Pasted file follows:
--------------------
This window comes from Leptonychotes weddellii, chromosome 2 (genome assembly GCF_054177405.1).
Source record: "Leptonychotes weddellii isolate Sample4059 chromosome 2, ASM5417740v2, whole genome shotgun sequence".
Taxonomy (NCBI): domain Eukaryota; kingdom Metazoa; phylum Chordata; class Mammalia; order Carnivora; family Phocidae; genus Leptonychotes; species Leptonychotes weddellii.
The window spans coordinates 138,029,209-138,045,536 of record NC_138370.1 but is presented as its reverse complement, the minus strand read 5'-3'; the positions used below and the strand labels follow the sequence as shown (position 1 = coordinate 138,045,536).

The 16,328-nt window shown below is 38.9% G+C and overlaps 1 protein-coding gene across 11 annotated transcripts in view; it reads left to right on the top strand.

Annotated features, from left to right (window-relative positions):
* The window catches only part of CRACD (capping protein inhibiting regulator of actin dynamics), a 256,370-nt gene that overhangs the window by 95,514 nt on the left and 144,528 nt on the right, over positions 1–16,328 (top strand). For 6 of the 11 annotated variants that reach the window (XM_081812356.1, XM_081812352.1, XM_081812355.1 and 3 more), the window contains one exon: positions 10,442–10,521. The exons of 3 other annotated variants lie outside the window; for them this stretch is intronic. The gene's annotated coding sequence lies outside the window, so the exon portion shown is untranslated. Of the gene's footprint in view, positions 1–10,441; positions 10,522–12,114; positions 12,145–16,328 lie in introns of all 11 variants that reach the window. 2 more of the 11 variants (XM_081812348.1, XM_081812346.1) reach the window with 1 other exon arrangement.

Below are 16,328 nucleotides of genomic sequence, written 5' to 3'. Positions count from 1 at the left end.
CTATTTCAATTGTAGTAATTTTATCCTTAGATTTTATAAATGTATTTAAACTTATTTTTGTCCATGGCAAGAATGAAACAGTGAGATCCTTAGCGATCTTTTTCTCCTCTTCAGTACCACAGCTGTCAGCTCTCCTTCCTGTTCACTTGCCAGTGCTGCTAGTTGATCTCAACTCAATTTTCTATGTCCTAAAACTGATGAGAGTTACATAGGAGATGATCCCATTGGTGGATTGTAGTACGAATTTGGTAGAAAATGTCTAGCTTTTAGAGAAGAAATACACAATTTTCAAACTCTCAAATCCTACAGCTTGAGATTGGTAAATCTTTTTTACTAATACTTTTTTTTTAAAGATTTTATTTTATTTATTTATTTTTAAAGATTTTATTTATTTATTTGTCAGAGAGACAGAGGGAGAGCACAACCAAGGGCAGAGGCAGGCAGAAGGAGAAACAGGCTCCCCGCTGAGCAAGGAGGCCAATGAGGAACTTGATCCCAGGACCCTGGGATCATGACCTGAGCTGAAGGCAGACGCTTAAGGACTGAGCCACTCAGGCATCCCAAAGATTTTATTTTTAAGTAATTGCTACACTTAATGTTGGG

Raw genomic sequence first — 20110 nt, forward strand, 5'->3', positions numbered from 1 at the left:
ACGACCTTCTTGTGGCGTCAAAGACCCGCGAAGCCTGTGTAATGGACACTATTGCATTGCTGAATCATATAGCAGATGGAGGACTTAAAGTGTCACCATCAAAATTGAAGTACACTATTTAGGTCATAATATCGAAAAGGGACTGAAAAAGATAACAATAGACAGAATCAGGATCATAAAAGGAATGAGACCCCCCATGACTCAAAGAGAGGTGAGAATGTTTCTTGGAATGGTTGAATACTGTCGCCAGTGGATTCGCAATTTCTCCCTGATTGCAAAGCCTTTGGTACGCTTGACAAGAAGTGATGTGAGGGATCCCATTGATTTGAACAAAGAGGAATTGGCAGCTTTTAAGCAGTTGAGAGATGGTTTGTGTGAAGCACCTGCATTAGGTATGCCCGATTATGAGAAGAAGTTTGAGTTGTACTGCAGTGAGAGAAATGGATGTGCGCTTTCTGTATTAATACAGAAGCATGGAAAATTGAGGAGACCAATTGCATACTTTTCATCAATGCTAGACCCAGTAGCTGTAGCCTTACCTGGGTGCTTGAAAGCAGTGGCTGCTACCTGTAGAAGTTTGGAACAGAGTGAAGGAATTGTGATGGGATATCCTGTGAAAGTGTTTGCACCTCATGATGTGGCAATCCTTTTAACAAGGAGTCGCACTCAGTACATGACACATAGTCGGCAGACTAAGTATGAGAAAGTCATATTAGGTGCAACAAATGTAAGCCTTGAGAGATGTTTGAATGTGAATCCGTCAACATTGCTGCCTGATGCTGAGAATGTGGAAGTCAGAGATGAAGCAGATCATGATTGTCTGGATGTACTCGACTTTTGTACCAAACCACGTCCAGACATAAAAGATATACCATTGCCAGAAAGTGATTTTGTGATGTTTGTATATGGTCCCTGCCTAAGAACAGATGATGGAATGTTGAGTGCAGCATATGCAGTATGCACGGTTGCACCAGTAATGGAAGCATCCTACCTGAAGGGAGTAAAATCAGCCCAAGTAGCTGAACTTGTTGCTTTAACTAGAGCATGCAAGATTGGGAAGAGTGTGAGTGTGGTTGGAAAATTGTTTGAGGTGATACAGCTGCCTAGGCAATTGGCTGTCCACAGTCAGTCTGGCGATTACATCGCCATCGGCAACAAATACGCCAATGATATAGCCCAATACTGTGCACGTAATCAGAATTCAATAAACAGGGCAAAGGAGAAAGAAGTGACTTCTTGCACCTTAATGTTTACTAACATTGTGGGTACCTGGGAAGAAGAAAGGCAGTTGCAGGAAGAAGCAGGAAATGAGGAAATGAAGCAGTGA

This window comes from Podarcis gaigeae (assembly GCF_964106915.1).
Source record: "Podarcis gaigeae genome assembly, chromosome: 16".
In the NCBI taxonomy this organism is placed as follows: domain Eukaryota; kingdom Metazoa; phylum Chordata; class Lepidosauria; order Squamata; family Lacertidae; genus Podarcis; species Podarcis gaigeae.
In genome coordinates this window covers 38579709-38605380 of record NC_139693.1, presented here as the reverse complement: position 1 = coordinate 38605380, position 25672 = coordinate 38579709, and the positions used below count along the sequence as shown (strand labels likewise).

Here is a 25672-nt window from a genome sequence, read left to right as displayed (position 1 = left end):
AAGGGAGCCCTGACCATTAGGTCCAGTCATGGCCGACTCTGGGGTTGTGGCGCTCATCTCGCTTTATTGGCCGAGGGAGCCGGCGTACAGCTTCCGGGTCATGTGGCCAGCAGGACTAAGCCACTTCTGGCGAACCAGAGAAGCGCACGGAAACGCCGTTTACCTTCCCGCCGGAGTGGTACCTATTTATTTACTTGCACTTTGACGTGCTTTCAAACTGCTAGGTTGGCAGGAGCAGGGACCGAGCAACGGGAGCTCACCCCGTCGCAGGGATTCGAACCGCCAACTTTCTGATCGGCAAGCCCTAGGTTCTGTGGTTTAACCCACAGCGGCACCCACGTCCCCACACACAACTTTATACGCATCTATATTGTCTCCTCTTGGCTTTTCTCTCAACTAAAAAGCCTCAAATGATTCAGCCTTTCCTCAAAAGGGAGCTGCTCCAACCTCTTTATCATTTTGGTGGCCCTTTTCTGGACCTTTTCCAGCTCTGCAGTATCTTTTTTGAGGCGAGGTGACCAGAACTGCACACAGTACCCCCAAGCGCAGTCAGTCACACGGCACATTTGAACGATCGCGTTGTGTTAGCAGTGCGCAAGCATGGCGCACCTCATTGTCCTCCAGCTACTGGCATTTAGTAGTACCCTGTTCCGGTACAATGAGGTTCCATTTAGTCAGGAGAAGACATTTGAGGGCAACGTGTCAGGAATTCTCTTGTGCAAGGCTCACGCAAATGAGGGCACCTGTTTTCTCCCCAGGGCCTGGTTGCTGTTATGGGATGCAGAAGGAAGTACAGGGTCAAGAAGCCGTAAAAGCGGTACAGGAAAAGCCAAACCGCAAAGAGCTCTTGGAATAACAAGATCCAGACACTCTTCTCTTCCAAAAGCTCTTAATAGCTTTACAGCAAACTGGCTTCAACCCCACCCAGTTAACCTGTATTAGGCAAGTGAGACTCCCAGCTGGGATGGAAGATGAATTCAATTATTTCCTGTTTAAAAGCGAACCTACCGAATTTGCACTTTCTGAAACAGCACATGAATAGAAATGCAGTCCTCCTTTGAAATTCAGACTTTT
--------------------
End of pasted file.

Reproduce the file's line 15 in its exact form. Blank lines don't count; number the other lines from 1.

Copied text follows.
In genome coordinates this window covers 38579709-38605380 of record NC_139693.1, presented here as the reverse complement: position 1 = coordinate 38605380, position 25672 = coordinate 38579709, and the positions used below count along the sequence as shown (strand labels likewise).